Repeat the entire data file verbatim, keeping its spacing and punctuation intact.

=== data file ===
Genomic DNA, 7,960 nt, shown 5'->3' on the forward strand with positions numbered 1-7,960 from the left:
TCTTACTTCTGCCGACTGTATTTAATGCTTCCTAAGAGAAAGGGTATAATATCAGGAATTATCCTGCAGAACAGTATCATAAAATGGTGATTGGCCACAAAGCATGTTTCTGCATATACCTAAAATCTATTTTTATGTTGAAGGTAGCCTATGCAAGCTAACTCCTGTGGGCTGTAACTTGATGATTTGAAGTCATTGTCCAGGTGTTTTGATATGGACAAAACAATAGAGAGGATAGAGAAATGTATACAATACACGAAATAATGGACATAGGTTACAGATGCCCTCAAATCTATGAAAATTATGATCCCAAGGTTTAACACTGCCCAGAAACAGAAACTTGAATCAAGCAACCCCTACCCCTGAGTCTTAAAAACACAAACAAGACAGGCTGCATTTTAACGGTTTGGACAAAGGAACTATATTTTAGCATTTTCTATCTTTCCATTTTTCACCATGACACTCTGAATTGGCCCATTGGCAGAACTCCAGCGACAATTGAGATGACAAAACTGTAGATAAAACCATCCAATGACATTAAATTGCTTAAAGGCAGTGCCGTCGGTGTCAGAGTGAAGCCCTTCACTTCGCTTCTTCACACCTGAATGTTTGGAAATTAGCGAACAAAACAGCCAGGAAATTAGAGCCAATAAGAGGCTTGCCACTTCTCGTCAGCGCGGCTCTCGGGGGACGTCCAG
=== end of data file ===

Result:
Genomic DNA, 7,960 nt, shown 5'->3' on the forward strand with positions numbered 1-7,960 from the left:
TCTTACTTCTGCCGACTGTATTTAATGCTTCCTAAGAGAAAGGGTATAATATCAGGAATTATCCTGCAGAACAGTATCATAAAATGGTGATTGGCCACAAAGCATGTTTCTGCATATACCTAAAATCTATTTTTATGTTGAAGGTAGCCTATGCAAGCTAACTCCTGTGGGCTGTAACTTGATGATTTGAAGTCATTGTCCAGGTGTTTTGATATGGACAAAACAATAGAGAGGATAGAGAAATGTATACAATACACGAAATAATGGACATAGGTTACAGATGCCCTCAAATCTATGAAAATTATGATCCCAAGGTTTAACACTGCCCAGAAACAGAAACTTGAATCAAGCAACCCCTACCCCTGAGTCTTAAAAACACAAACAAGACAGGCTGCATTTTAACGGTTTGGACAAAGGAACTATATTTTAGCATTTTCTATCTTTCCATTTTTCACCATGACACTCTGAATTGGCCCATTGGCAGAACTCCAGCGACAATTGAGATGACAAAACTGTAGATAAAACCATCCAATGACATTAAATTGCTTAAAGGCAGTGCCGTCGGTGTCAGAGTGAAGCCCTTCACTTCGCTTCTTCACACCTGAATGTTTGGAAATTAGCGAACAAAACAGCCAGGAAATTAGAGCCAATAAGAGGCTTGCCACTTCTCGTCAGCGCGGCTCTCGGGGGACGTCCAG